Narcissists see in HSPs what they deep down know they might have become had they not adopted their narcissistic structure as a way to cope–and perhaps that was the only way they knew how to cope with a world that was so unkind to them. We were lucky that we didn’t have to resort to such a soul-murdering (both to themselves and others) defense mechanism that all but cancels out any ability they would have had to feel deeply and to love deeply.

If the narcissist’s mask ever was to come down, the earth itself could probably not contain the upwelling of pain and terror the narcissist would experience as their True Self breaks free of its prison of narcissism. This is the concept that intensive therapies such as Reparenting use when they attempt to cure NPD. Shattering the mask (False Self), no matter how much it hurts, is imperative for such therapies to work.

I hope you take something away from these articles that can help you (or the HSP in your life), especially in regards to their interactions and trauma bonds with narcissists.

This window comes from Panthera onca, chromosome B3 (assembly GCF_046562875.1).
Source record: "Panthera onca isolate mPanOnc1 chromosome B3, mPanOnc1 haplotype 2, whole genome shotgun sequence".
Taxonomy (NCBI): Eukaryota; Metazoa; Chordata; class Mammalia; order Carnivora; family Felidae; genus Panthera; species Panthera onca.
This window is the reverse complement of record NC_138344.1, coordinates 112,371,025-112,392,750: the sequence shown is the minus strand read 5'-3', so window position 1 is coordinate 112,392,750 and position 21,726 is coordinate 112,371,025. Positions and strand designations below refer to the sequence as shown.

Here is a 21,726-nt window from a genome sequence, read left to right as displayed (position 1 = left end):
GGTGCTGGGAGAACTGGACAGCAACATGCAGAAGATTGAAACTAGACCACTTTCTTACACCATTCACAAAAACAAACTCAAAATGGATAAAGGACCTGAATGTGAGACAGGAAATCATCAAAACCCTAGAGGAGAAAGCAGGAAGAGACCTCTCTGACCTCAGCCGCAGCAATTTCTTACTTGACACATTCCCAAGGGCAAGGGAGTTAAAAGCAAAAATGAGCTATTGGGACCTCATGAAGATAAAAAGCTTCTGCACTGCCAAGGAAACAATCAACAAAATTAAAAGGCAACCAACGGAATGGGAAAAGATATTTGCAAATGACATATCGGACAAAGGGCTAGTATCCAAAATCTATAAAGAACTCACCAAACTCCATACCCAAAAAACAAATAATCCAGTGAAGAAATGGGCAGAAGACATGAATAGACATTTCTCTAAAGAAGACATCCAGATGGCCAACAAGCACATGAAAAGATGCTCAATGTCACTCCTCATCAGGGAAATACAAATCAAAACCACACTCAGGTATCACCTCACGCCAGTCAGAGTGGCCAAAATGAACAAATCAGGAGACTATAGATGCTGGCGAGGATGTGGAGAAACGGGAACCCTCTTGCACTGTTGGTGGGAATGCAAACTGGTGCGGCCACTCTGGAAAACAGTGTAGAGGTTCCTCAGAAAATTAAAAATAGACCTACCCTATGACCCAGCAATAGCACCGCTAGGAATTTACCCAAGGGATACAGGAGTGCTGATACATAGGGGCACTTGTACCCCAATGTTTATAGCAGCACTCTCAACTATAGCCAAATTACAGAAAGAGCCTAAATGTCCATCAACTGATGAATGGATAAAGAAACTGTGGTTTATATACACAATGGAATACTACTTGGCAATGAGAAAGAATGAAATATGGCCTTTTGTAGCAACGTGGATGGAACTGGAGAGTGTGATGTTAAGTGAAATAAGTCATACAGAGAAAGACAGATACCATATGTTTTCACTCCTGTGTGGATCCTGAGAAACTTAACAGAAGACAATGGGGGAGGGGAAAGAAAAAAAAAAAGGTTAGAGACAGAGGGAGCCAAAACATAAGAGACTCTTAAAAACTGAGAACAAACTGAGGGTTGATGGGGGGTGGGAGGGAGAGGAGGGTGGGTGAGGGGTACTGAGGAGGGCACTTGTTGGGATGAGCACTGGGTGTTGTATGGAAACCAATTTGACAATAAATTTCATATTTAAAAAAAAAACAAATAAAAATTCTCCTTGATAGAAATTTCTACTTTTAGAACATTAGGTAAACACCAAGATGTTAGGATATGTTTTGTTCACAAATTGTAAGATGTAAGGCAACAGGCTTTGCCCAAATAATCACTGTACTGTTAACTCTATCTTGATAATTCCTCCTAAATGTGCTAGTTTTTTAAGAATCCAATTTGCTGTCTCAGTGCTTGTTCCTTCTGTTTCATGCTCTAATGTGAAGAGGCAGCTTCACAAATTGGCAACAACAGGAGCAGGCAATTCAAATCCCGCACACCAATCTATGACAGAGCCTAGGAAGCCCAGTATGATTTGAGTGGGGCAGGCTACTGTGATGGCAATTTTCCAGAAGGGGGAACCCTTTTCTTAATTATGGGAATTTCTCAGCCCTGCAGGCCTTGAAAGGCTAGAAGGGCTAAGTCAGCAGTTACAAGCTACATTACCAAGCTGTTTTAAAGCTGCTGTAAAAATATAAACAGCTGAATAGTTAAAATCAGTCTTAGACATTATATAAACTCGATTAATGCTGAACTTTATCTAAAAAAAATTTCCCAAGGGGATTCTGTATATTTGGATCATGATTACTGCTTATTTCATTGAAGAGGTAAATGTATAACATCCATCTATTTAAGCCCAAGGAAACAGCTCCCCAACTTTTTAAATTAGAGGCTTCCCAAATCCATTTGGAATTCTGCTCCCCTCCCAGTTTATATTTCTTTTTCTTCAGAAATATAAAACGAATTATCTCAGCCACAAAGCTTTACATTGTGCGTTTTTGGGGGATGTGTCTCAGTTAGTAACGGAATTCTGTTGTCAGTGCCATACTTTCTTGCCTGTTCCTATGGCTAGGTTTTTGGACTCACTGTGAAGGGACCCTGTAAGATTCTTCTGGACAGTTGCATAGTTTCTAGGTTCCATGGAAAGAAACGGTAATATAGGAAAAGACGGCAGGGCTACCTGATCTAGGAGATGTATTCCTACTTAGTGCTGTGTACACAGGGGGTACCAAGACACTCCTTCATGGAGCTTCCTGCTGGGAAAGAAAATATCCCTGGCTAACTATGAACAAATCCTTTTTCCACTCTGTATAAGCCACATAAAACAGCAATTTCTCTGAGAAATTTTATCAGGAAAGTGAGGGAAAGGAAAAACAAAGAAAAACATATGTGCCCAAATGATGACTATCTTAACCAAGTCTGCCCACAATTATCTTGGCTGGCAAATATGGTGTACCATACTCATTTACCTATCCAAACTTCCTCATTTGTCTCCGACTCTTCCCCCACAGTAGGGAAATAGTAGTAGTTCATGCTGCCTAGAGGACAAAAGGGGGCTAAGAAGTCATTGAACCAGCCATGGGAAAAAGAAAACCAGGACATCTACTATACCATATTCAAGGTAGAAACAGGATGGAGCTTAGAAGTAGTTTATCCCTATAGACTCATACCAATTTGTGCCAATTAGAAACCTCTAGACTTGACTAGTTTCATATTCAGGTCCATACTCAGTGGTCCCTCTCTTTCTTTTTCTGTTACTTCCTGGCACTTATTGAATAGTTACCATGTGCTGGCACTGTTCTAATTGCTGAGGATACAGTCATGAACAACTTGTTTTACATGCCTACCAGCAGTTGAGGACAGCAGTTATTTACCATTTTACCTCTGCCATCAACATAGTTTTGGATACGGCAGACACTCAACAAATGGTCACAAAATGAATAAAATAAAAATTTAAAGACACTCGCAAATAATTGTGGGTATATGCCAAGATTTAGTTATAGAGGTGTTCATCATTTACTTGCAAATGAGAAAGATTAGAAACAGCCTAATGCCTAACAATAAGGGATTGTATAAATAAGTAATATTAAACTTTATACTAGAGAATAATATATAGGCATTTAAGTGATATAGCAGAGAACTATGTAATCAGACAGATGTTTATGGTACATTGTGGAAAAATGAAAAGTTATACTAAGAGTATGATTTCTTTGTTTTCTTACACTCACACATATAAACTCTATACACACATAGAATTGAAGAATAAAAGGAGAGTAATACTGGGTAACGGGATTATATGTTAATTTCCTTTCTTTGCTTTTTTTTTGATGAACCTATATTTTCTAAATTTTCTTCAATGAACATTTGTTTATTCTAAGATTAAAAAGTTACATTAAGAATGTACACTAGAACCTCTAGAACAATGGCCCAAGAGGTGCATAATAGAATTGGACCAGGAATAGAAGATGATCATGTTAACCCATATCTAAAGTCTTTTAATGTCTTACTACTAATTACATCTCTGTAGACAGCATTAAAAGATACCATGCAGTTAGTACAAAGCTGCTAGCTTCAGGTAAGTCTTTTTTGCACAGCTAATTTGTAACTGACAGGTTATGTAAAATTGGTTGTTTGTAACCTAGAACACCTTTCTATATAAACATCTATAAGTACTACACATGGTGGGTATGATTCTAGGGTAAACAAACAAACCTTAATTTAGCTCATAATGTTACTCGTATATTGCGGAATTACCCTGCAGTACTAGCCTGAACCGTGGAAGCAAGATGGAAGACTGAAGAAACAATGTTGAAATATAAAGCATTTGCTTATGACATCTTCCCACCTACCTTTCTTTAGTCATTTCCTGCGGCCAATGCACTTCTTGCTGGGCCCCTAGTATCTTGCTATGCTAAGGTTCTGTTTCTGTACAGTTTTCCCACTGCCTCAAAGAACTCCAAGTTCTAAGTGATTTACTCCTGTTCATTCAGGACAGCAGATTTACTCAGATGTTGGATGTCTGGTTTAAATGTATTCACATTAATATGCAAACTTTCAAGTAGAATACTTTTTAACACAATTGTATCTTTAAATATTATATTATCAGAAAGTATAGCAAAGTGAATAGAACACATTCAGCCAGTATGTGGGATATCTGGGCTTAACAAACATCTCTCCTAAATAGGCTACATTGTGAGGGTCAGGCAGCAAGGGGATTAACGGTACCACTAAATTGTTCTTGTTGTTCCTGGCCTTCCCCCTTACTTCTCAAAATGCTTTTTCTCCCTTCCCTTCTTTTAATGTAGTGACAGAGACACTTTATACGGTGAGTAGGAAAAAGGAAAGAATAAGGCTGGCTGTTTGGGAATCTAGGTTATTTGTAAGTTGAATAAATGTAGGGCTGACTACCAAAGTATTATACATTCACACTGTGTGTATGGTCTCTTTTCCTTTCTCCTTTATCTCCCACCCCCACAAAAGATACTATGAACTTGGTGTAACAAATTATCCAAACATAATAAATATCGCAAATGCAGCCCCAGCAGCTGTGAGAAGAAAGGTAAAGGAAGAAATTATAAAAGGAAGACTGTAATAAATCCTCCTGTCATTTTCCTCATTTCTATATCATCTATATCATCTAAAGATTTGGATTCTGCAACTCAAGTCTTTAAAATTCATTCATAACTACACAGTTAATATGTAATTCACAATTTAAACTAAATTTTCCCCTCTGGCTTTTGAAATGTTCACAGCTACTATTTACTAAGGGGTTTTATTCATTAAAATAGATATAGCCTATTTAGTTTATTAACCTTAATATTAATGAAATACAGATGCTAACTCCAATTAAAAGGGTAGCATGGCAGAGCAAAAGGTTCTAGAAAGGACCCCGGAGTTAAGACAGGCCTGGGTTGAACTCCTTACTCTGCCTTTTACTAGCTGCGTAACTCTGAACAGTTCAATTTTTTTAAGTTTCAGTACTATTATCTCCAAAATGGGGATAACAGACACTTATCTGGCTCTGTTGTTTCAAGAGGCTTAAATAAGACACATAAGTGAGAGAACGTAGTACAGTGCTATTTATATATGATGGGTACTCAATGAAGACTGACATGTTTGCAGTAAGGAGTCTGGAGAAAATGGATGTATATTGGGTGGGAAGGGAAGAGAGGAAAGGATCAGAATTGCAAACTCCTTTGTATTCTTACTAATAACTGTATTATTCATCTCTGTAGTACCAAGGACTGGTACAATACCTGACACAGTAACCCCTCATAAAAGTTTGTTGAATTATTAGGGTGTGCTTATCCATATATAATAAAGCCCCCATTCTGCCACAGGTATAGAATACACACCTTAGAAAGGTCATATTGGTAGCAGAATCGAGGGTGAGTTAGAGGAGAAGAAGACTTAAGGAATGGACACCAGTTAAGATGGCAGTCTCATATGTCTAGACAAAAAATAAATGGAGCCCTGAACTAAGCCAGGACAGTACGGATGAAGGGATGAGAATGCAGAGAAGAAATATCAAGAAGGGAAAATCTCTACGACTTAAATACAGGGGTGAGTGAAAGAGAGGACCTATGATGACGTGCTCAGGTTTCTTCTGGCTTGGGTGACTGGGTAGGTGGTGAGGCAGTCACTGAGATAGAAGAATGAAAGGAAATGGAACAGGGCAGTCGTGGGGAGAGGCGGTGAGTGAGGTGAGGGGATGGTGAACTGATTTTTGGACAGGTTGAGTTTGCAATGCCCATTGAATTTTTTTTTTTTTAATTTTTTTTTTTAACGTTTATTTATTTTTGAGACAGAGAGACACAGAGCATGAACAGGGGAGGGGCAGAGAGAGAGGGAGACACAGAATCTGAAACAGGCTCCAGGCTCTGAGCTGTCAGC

Lauren Bennett “Lucky Otter”

Malignant Narcissists: HSPs Gone Bad?

“The Survival of the Fittest” (poetry by Audrey Michelle, Spoken word artist)

My Son’s Father Turned from a Loving Dad into a Monster

Empathic Joy

“The Sensitive Gene: Why Some People Are Born to Feel Emotions Harder” (article from Alexia LaFata of Elite Daily)

Who’s Too Sensitive?

The Feels

Can Narcissists Feel Empathy for Fictional Characters?

Can Narcissists Feel Empathy for a Pet?

More on Empathy: This Baby Knows Best

The Real Reason Highly Sensitive People Get Bullied

The Post That Scared Me So Much I Almost Deleted It

Nobody Knew Who I Was

Are You an Empath/HSP Who Was Almost Destroyed by a Narcissist? (video)

Test Driving Narcissism: How I Almost Became A Narcissist

Relearning How to Cry

I’m Not Ready to Be Clear About This Yet… 

Am I That Annoying or Am I Just Paranoid?

People With Autism Do Not Lack Empathy!

It’s All About Image: The Skewed Values of Narcissistic Families

Do Narcissists Have a Spiritual Purpose We Can’t Understand?

Yikes! Does This Mean I’m a Narcissist?

A Match Made In Hell: Narcissists and HSPs